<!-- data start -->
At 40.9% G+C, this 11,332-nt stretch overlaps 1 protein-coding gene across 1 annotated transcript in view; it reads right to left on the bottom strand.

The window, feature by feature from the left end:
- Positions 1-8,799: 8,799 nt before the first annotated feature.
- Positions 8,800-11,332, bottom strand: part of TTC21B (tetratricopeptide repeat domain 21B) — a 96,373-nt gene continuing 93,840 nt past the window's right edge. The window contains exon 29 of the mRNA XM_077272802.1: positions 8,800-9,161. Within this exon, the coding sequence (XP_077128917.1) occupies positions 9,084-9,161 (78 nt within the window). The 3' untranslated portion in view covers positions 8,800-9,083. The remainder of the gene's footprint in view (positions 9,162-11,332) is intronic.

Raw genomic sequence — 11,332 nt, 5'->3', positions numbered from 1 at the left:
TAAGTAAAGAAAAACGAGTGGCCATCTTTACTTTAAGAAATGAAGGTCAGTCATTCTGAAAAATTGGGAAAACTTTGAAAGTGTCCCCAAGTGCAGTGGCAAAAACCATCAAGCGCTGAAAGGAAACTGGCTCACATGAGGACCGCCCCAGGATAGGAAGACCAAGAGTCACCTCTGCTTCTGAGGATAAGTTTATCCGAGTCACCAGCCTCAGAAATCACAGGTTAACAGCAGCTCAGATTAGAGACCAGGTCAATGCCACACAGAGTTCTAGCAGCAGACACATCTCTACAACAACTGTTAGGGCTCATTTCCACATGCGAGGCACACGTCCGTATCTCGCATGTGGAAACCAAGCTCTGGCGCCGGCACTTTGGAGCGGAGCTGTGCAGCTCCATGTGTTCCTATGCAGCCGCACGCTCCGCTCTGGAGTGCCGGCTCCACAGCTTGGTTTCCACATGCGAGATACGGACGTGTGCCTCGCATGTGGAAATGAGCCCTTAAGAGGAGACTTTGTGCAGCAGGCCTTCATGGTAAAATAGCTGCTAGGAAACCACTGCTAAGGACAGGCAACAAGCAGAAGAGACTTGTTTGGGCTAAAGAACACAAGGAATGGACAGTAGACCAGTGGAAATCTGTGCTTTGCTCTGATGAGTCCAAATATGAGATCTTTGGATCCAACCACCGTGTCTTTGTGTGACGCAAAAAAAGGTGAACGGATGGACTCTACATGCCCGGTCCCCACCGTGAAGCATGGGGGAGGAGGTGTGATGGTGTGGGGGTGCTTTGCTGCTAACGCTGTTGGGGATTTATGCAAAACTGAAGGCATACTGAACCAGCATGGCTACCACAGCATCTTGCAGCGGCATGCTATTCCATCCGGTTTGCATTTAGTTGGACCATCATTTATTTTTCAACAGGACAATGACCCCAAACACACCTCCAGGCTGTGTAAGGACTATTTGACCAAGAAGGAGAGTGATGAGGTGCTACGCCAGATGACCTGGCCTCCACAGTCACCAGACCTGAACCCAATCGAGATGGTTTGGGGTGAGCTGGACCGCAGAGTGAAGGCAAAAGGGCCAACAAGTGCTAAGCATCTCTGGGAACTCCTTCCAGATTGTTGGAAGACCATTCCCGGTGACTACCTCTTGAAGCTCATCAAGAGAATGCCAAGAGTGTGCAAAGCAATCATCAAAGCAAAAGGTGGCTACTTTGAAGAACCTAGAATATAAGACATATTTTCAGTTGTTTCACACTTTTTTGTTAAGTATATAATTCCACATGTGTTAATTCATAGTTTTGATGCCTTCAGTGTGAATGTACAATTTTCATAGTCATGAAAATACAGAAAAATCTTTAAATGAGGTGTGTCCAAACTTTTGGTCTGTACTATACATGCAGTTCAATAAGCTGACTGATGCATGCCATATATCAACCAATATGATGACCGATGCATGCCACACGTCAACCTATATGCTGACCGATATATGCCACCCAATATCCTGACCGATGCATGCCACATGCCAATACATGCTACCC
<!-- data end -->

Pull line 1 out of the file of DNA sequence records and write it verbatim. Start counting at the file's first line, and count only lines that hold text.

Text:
At 40.9% G+C, this 11,332-nt stretch overlaps 1 protein-coding gene across 1 annotated transcript in view; it reads right to left on the bottom strand.